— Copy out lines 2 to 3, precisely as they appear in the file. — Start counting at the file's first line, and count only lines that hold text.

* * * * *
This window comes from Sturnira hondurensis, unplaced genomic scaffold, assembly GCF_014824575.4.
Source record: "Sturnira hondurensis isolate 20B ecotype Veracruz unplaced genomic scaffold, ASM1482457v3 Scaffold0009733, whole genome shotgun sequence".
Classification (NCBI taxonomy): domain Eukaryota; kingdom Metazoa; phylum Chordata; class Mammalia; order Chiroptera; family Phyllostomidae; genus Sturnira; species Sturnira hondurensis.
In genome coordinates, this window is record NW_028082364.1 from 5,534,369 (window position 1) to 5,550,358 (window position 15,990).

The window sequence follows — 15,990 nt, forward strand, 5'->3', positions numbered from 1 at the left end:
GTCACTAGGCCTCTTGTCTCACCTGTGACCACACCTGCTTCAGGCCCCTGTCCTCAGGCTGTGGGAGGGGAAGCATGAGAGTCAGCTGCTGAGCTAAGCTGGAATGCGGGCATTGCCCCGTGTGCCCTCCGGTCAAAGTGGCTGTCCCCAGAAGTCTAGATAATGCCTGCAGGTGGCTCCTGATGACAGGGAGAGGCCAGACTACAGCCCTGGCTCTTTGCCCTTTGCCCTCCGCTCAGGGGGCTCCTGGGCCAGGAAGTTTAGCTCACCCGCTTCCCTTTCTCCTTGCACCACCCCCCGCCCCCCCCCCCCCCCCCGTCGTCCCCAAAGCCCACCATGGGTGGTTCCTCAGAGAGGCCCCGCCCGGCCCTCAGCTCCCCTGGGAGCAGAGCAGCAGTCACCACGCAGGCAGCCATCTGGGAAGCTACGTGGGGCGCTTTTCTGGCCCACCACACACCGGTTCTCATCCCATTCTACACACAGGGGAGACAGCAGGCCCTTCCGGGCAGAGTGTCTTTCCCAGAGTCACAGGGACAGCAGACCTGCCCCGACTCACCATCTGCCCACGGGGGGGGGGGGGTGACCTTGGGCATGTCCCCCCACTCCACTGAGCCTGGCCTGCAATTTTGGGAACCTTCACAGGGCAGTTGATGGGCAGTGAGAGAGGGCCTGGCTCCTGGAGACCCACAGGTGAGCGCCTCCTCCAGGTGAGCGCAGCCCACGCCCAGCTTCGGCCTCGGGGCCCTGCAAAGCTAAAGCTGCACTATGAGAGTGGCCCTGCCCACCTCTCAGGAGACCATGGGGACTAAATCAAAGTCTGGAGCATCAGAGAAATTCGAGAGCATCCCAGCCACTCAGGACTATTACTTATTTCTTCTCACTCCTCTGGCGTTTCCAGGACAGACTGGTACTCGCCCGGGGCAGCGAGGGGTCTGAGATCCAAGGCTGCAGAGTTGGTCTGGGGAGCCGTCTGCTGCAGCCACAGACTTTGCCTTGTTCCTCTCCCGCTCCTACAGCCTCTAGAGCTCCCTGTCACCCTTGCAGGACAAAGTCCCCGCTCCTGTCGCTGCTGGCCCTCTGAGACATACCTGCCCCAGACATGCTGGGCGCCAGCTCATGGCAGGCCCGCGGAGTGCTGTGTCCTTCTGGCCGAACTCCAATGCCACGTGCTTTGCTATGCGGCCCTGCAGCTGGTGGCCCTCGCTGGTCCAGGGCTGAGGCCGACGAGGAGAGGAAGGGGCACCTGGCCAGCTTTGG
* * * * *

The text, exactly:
Source record: "Sturnira hondurensis isolate 20B ecotype Veracruz unplaced genomic scaffold, ASM1482457v3 Scaffold0009733, whole genome shotgun sequence".
Classification (NCBI taxonomy): domain Eukaryota; kingdom Metazoa; phylum Chordata; class Mammalia; order Chiroptera; family Phyllostomidae; genus Sturnira; species Sturnira hondurensis.